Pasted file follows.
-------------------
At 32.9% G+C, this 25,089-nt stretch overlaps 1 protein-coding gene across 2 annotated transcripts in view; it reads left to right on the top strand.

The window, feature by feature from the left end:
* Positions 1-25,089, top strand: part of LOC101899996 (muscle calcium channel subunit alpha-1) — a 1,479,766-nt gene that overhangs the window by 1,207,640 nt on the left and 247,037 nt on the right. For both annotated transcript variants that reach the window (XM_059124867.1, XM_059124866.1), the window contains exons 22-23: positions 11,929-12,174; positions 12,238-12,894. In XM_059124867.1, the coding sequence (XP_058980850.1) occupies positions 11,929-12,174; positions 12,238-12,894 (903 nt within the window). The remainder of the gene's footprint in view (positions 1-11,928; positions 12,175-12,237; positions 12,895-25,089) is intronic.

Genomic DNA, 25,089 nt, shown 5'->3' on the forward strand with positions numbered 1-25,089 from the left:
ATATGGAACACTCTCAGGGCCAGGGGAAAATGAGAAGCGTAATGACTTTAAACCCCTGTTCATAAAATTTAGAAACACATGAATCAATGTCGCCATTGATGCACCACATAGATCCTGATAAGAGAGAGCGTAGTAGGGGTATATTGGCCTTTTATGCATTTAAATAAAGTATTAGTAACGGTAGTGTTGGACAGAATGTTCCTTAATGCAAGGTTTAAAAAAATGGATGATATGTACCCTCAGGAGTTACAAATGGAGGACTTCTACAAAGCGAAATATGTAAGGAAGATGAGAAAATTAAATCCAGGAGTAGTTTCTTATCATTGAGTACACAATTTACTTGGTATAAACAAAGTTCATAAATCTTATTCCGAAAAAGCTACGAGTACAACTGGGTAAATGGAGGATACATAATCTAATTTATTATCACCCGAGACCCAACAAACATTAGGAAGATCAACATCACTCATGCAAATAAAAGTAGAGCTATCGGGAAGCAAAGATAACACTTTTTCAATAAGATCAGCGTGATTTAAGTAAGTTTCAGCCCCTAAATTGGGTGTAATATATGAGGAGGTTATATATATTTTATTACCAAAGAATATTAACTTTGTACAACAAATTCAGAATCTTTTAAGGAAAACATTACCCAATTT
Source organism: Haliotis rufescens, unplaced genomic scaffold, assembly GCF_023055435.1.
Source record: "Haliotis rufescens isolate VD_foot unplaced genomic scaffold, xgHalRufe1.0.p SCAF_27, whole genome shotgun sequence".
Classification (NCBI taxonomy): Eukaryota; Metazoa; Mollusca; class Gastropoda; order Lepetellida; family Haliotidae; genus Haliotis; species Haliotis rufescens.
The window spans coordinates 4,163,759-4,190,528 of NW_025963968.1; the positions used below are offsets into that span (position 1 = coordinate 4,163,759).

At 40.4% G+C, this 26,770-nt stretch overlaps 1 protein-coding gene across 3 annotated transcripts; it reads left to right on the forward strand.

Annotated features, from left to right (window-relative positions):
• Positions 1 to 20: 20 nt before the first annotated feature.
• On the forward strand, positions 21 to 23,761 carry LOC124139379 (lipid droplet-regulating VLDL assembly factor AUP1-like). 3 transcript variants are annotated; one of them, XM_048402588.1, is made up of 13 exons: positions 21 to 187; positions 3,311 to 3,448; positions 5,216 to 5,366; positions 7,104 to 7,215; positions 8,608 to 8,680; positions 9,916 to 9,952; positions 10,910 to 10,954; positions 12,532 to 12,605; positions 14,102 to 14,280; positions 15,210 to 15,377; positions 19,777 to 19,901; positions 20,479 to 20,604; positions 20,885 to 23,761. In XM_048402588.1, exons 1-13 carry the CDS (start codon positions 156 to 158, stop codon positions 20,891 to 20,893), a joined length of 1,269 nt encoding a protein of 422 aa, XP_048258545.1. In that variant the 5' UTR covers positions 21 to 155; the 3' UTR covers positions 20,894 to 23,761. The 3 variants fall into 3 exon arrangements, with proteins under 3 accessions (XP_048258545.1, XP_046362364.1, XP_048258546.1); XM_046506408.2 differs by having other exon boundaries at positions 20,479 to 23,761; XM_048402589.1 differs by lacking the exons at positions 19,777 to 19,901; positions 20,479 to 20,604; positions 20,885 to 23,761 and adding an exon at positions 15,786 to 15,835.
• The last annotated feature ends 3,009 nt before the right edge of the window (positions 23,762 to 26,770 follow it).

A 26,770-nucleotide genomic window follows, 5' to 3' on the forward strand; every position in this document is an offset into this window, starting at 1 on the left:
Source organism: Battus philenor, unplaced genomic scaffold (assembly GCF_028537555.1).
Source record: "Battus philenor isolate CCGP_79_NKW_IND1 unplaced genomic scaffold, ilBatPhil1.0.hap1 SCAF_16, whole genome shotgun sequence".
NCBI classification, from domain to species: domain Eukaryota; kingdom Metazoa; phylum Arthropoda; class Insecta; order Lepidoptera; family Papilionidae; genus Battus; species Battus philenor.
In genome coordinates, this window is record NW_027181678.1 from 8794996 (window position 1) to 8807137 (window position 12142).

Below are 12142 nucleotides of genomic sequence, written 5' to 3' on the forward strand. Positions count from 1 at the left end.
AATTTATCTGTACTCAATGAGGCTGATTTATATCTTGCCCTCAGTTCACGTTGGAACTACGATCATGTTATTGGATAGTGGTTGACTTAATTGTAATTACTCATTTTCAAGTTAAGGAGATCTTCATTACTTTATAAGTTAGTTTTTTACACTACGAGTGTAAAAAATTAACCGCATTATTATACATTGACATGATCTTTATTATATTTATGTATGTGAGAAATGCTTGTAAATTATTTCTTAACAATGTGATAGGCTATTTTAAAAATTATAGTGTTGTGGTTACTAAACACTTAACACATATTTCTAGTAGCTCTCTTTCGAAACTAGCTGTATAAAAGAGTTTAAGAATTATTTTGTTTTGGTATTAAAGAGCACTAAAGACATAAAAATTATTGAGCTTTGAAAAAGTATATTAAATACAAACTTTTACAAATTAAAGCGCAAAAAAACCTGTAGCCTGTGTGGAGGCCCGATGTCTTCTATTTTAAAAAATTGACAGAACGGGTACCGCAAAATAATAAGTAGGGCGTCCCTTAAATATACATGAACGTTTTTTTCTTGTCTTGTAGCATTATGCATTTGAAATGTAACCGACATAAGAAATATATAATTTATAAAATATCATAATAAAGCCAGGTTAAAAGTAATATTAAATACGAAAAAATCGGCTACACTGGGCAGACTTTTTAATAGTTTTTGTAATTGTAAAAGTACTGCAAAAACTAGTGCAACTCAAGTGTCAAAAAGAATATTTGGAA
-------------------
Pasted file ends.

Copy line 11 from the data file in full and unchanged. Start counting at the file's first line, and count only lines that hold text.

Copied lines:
Annotated features, from left to right (window-relative positions):